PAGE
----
Once you know what an author is up to, read the body of the book. The most efficient way to do that is to read the introduction and conclusion of each chapter, to see how the argument progresses, and then to go back to the beginning of the book and move through it, reading the topic sentence of each paragraph. By now you should have a very clear idea of how the book works and how the argument develops. You can now go back and read the book to see how the author uses evidence to support his or her points. Check footnotes sometimes, especially if something seems forced. Is the source a solid one, or does it seem insufficient to support the point it makes?

This is a different way of reading than you are accustomed to, and it will seem awkward at first. It’s worth developing the skill to do it this way, though. This is by far the most efficient way to read secondary sources in history (and many other subjects), and will give you the best command of the material in the shortest time. Remember, what matters is not how many hours you spend reading, but whether or not you actually understand what you read. A student once told me proudly that he had taken all day Saturday and Sunday to read every single word of a book I had assigned although he didn’t understand any of it. Personally, I can’t think of a more thorough waste of a weekend. Please recognize—as he didn’t—that simply passing your eyes over the letters on a page is not a good use of your time.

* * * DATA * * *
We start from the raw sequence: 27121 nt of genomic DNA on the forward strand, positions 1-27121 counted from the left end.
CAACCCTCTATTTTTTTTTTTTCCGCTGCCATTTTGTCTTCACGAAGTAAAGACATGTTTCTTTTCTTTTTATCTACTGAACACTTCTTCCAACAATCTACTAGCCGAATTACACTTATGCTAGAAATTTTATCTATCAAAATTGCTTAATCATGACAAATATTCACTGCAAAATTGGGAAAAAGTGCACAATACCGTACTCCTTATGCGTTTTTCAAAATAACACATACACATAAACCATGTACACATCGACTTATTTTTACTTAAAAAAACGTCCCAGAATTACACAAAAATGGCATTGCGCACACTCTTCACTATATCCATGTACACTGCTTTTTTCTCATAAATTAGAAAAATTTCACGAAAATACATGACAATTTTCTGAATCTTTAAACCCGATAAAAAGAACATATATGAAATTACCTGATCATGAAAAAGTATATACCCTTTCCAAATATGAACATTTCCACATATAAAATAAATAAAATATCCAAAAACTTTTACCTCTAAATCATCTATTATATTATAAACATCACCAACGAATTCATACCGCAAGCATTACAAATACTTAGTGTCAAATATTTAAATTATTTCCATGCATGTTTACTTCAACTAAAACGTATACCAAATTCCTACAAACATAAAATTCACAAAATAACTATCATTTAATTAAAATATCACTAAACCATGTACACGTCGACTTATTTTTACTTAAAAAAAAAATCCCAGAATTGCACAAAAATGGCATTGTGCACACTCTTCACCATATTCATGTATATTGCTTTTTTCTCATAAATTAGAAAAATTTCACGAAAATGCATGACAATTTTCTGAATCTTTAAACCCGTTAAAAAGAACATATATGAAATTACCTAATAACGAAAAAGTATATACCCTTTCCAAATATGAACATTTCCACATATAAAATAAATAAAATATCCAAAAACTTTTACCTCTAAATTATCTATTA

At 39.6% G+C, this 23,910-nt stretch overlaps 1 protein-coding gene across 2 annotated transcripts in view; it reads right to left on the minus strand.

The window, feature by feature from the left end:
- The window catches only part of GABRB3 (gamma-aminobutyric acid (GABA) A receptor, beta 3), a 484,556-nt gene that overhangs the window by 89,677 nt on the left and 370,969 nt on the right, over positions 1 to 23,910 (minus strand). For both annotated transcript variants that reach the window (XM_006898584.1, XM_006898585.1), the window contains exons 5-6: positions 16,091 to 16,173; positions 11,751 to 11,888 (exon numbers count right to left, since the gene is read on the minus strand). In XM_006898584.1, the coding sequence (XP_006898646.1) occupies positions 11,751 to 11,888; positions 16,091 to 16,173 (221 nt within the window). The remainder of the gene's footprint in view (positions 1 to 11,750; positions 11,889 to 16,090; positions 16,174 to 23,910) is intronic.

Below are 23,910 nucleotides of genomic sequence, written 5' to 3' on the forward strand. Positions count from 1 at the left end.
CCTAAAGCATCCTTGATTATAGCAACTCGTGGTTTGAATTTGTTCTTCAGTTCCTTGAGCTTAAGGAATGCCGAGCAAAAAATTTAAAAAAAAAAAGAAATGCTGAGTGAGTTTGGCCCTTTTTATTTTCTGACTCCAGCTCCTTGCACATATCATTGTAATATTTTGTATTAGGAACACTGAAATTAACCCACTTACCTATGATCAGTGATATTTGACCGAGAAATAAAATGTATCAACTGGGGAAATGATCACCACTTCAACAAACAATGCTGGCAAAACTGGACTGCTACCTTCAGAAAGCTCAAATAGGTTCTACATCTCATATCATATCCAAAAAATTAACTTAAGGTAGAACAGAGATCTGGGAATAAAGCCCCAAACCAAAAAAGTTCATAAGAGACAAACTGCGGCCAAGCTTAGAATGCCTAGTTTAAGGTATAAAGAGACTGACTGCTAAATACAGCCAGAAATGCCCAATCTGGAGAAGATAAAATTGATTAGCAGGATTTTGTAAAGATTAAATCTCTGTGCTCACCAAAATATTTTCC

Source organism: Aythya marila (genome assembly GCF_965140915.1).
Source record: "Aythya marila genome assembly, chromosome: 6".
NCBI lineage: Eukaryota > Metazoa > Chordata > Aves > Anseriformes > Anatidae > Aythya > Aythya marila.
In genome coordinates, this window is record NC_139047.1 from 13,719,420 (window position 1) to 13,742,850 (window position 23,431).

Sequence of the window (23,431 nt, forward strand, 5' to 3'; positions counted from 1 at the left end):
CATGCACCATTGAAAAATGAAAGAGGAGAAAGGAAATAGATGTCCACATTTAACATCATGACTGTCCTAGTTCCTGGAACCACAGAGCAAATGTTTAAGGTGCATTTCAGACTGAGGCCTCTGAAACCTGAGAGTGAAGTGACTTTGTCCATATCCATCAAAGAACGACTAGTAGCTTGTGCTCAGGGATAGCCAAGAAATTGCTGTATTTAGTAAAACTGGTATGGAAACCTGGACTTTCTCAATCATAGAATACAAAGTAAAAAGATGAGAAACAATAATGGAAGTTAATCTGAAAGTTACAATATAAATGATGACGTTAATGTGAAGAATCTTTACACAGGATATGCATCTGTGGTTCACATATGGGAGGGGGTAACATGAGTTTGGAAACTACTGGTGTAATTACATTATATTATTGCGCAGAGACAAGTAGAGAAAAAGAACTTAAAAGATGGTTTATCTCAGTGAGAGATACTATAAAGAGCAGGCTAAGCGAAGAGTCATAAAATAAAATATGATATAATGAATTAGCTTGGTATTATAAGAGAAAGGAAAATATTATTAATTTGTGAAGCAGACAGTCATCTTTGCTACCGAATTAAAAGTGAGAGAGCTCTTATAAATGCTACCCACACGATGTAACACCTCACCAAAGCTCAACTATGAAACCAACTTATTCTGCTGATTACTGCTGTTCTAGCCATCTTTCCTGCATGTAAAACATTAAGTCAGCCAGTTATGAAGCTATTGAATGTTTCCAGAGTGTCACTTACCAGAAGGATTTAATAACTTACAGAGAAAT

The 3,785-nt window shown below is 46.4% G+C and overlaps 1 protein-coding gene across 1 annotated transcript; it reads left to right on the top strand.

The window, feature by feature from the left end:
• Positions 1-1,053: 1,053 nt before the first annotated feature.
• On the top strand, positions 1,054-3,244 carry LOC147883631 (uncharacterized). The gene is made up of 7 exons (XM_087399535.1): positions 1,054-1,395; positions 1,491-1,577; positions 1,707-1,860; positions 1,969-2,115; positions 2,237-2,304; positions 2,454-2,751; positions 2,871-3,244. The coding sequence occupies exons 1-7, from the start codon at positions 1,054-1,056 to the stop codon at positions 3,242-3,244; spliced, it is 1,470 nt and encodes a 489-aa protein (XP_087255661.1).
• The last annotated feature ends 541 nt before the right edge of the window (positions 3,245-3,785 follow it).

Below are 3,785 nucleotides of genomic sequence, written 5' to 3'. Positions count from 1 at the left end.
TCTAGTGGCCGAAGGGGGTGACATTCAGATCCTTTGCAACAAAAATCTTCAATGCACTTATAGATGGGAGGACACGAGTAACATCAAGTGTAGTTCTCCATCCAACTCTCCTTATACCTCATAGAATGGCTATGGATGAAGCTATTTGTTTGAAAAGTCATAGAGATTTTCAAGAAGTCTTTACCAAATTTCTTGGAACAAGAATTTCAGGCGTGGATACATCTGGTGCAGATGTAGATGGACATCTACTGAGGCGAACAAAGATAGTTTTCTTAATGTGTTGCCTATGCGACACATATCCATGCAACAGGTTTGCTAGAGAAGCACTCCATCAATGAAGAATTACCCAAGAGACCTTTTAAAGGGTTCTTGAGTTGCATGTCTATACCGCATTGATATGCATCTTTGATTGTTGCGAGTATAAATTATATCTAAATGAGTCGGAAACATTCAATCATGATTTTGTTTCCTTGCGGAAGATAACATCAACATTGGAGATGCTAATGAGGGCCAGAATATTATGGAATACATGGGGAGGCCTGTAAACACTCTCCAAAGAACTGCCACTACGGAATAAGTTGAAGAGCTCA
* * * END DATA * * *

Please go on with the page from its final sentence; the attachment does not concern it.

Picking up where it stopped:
Once you have command of the book, think about it. Do you agree with it? Did the author make his or her point by using factual evidence that supported the conclusion? If not, what seemed wrong? Did s/he make a sweeping argument about nineteenth-century American society and use evidence only from a few decades? Did s/he put into footnotes critical information that contradicted the argument in the text? Does the argument seem radically different than prevailing thought? Does it appear forced, without adequate and believable sources? Does it seem to make assumptions about the past in order to fit a specific theory? Or does the book seem to make a solid argument about the past that illuminates the way society works? Do you agree with the argument? Does it change the way you think about things?

Thinking about a book doesn’t have to take place at a desk. It’s a good way to take up time when you’re walking somewhere, or doing repetitive exercise, or even going on long drives. Make thinking about your studies part of your life. This, too, will be a habit that takes some effort to acquire, but will stand you in very good stead in the future, when you’ll have work issues that require more thought than you can give them during work hours.

See previous posts for more Richardson's Rules of Order.